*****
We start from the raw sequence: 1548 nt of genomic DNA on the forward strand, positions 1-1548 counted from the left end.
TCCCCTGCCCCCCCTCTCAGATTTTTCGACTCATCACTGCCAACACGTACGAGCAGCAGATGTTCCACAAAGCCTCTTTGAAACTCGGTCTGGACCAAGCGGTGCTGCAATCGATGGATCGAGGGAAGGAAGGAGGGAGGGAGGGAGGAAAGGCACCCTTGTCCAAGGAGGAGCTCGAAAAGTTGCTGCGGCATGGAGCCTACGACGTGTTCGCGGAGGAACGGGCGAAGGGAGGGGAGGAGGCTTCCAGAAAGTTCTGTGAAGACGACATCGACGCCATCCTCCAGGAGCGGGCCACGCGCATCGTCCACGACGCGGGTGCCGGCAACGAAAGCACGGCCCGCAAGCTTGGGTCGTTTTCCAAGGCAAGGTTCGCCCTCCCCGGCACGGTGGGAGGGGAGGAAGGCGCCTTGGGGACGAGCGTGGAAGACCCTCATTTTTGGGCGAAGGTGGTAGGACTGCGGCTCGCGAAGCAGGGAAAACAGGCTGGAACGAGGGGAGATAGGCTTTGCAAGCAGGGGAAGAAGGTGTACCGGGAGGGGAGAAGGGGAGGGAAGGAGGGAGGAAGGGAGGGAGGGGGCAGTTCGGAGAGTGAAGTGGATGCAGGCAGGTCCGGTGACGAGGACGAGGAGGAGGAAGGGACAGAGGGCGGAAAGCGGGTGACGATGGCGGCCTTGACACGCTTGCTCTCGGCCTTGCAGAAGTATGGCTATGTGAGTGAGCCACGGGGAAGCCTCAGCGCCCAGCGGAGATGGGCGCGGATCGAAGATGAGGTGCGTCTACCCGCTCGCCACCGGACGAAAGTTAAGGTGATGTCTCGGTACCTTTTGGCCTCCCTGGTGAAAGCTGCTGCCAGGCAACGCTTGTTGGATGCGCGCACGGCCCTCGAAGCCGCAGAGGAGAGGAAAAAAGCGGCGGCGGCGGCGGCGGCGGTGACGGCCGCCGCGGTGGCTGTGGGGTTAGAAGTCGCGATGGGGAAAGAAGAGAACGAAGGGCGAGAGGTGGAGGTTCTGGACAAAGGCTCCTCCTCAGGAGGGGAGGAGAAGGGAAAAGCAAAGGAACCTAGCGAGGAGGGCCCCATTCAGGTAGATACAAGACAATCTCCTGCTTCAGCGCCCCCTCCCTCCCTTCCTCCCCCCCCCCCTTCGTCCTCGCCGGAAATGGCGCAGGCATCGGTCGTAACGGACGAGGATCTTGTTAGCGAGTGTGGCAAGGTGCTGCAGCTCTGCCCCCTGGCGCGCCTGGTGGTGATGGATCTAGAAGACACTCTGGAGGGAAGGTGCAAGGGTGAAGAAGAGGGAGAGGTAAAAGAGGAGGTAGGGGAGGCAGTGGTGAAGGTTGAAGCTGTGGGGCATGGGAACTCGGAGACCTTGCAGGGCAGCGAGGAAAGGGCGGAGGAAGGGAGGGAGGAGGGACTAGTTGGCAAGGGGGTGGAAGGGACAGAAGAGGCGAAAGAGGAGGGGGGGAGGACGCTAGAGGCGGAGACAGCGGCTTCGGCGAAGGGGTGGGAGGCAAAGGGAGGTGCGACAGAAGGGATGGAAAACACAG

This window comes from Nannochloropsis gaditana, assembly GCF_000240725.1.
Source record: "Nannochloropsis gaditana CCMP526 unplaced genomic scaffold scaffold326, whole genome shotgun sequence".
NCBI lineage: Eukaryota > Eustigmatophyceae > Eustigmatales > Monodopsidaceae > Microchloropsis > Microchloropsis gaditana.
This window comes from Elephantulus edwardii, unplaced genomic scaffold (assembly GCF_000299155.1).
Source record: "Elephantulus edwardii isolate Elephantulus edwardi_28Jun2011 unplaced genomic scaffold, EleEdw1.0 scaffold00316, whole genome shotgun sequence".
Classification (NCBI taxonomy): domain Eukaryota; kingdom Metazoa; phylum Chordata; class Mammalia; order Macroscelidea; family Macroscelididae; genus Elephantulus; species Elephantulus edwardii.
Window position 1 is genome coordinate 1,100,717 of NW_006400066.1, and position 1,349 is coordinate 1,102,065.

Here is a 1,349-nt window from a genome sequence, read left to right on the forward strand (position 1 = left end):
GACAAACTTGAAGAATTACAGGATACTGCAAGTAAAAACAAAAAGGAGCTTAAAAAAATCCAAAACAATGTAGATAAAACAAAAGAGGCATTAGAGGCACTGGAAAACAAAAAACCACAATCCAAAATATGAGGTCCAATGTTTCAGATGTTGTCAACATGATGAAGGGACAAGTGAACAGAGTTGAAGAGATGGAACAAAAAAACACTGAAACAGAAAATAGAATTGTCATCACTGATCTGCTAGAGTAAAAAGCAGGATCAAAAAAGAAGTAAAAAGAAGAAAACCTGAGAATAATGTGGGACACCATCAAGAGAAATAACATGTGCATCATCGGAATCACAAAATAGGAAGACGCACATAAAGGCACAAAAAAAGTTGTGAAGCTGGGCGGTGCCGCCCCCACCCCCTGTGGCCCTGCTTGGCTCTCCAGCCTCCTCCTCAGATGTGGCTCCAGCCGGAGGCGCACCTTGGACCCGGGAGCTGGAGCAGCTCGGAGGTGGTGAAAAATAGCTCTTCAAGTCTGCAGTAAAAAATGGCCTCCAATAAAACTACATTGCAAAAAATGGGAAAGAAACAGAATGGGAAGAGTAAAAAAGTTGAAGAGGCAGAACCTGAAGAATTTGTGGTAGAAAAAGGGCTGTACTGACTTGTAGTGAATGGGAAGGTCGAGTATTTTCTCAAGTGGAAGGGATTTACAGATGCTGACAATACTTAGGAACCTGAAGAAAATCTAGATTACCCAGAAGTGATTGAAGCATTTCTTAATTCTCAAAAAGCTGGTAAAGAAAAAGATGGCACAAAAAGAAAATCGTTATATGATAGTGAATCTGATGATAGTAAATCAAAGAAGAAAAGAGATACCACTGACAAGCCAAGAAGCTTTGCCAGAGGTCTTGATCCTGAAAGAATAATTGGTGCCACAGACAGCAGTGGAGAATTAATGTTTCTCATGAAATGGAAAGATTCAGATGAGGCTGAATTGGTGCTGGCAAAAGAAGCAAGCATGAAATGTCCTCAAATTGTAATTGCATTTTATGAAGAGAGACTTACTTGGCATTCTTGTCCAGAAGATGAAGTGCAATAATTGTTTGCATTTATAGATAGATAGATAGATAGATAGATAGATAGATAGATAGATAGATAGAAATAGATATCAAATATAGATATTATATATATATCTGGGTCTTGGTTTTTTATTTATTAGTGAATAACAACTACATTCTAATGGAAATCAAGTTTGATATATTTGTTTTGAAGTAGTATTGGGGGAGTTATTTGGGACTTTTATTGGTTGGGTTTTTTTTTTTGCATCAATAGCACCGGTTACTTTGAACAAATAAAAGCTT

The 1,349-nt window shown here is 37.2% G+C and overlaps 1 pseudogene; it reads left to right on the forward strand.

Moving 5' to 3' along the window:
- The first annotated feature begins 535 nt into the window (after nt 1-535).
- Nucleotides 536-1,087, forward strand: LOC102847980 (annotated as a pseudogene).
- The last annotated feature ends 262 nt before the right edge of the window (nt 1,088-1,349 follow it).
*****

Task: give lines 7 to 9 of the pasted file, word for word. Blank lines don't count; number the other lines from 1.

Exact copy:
Source record: "Elephantulus edwardii isolate Elephantulus edwardi_28Jun2011 unplaced genomic scaffold, EleEdw1.0 scaffold00316, whole genome shotgun sequence".
Classification (NCBI taxonomy): domain Eukaryota; kingdom Metazoa; phylum Chordata; class Mammalia; order Macroscelidea; family Macroscelididae; genus Elephantulus; species Elephantulus edwardii.
Window position 1 is genome coordinate 1,100,717 of NW_006400066.1, and position 1,349 is coordinate 1,102,065.